With the travel industry crashed, many of these Superhosts have seen their rental incomes plunge in March and risk missing mortgage payments in the months ahead. Chesky was forced to bailout Superhosts because some of these folks have overextended their leveraged in building an Airbnb portfolio and risk imminent deleveraging.
Highly leveraged Superhosts could be the first domino to fall that triggers a housing bust this year. Superhosts can have one property and or have an extensive portfolio, usually built with leverage. So when rental income goes to zero, that is when some have to make the difficult decision of missing a mortgage payment or having it deferred or liquidate the property to raise cash. These decessions are all happening all at once for tens of thousands of people not just across the world but all over the US and could trigger forced selling of properties into illiquid housing markets in the months ahead.
Some of the horror stories are already playing out on Twitter:
And just like in 2008, when the rent payments stopped, landlords also felt the crunch and went belly up. What’s happening with highly leveraged Airbnb Superhosts is no different than what happened a decade ago. Again, no one has learned their lesson. And we might have discovered the next big seller that could ruin the real estate market: Airbnb Superhosts that need to get liquid.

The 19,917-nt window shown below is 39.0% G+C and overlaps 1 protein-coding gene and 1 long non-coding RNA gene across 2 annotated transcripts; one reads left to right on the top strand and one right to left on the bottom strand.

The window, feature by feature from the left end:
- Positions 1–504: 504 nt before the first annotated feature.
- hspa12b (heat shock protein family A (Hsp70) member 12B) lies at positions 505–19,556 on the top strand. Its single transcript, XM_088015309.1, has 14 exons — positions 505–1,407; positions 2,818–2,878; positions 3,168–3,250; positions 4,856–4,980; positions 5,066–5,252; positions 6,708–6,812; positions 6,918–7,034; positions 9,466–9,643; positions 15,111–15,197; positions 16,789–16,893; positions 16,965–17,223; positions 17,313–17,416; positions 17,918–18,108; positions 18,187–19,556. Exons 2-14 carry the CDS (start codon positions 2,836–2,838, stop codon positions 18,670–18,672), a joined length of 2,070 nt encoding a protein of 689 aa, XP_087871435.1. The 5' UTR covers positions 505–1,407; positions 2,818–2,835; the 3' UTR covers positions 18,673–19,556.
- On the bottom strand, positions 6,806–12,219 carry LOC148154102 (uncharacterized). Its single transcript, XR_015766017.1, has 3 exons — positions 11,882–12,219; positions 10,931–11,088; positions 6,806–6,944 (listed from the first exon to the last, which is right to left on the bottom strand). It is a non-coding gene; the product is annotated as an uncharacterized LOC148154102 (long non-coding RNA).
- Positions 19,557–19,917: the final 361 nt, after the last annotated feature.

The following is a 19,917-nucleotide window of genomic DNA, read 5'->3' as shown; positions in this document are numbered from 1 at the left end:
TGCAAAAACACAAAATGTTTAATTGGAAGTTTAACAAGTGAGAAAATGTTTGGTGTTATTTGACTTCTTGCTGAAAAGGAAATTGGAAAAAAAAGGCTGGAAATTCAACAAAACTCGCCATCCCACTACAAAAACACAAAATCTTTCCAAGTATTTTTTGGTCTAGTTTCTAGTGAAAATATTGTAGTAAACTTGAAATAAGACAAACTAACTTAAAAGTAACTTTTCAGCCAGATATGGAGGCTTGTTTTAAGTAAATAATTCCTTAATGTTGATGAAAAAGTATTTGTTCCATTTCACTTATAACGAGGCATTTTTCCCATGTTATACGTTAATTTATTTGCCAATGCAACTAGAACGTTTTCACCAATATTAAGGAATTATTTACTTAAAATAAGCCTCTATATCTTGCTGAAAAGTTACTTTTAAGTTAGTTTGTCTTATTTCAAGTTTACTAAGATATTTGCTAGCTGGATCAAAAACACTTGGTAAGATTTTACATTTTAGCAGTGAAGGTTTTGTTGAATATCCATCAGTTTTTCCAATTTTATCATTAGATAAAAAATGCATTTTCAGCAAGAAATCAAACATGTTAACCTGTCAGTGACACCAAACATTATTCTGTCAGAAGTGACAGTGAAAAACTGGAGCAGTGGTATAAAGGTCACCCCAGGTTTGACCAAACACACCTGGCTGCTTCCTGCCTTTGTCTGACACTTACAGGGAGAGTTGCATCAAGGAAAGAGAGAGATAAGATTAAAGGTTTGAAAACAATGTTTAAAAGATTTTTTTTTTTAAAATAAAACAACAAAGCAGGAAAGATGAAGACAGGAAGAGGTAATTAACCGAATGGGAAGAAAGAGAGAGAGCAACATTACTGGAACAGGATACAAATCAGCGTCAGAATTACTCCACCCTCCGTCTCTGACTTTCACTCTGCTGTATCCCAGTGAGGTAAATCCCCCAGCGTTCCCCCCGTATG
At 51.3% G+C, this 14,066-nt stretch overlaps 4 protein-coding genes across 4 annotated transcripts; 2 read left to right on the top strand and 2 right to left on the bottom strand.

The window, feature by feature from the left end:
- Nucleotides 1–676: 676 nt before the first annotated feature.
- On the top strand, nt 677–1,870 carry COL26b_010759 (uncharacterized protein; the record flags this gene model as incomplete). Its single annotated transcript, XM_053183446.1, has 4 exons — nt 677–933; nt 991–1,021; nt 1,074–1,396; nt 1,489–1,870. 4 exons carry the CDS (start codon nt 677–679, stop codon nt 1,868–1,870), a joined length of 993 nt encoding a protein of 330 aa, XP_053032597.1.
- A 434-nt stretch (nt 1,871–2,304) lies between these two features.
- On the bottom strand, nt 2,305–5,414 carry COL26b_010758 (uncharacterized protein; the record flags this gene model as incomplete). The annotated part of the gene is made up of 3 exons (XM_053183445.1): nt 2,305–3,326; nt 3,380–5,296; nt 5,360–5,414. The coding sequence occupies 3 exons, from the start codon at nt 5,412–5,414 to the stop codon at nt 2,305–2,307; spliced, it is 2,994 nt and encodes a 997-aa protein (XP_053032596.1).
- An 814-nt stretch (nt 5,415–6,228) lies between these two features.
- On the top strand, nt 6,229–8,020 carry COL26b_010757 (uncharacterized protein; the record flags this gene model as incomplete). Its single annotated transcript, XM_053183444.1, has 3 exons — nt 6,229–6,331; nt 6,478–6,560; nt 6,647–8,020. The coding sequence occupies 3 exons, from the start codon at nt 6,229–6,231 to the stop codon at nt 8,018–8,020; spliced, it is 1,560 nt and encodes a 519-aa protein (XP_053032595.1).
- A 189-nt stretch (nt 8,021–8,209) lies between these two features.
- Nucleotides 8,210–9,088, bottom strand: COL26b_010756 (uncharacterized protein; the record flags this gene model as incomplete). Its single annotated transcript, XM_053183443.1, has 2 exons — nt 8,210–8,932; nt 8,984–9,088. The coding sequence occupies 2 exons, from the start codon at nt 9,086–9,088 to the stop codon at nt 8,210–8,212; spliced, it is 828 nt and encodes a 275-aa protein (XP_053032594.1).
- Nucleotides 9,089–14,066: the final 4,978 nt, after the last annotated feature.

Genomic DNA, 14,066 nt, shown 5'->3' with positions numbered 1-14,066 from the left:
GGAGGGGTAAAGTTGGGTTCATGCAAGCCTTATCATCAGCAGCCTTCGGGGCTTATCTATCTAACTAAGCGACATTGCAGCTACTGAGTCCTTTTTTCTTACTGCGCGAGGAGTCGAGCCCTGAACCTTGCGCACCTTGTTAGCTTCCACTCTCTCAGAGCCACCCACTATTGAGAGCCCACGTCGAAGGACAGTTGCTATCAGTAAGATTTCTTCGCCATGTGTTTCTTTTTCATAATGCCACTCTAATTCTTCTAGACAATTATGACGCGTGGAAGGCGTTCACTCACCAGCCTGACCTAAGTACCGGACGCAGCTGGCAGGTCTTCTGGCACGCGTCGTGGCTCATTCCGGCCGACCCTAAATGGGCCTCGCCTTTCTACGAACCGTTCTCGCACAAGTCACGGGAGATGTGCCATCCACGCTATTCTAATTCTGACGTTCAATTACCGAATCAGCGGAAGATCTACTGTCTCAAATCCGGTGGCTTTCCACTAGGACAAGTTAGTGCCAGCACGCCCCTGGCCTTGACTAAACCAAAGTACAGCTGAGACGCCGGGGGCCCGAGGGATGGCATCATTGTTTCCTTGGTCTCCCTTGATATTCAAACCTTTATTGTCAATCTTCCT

A decade ago a pair of San Francisco roommates decided to make rent money by using air mattresses to turn their place into a bed-and-breakfast when a conference in the city made hotel rooms scarce.
The brainwave led to the creation of Airbnb, a startup now valued at more than $30 billion which boasts millions of places to stay in more than 191 countries, from apartments and villas to castles and tree houses.
Here are some key facts about the sharing-economy star, which has sent tremors through the hotel industry:
– Humble beginnings –
– In late 2007, with hotel rooms selling out due to a design conference in San Francisco, Brian Chesky and Joe Gebbia decide to make some extra money to help cover the rent in the apartment they share, by using air mattresses to turn it into a bed-and-breakfast.
– A third former roommate of theirs, Nathan Blecharczyk, teams with Chesky and Gebbia in a venture they call “Air Bed and Breakfast,” launching a website in August of 2008.
– Struggling to get the business off the ground, the startup founders stage a quirky stunt at the Democratic National Convention in late 2008, selling boxes of cereal custom-branded “Obama-O’s” and “Cap’n McCains” for $40 each — raising enough money to stay afloat, and earning much-needed publicity.
– The startup name is changed in March of 2009 to Airbnb as it envisions being about more than sleeping on air mattresses.
– In April of 2009 Airbnb gets $600,000 in seed funding from Sequoia Capital after a string of rejections from other venture capitalists.
– Disrupting an industry –
– In 2011, Airbnb boasts of being in 89 countries and of booking more than a million nights’ lodgings. The startup becomes a Silicon Valley “unicorn” valued at a billion dollars based on some $112 million pumped into it by venture capitalists.
– In June of 2012, Airbnb announces that more than 10 million nights of lodging have been booked on its service, with some three-quarters of that business coming from outside the US.
– In 2012, Airbnb is hit with the problem of some guests leaving homes in dismal condition due to parties or other raucous activities. The startup puts in place a million-dollar damage coverage policy as a “Host Guarantee.”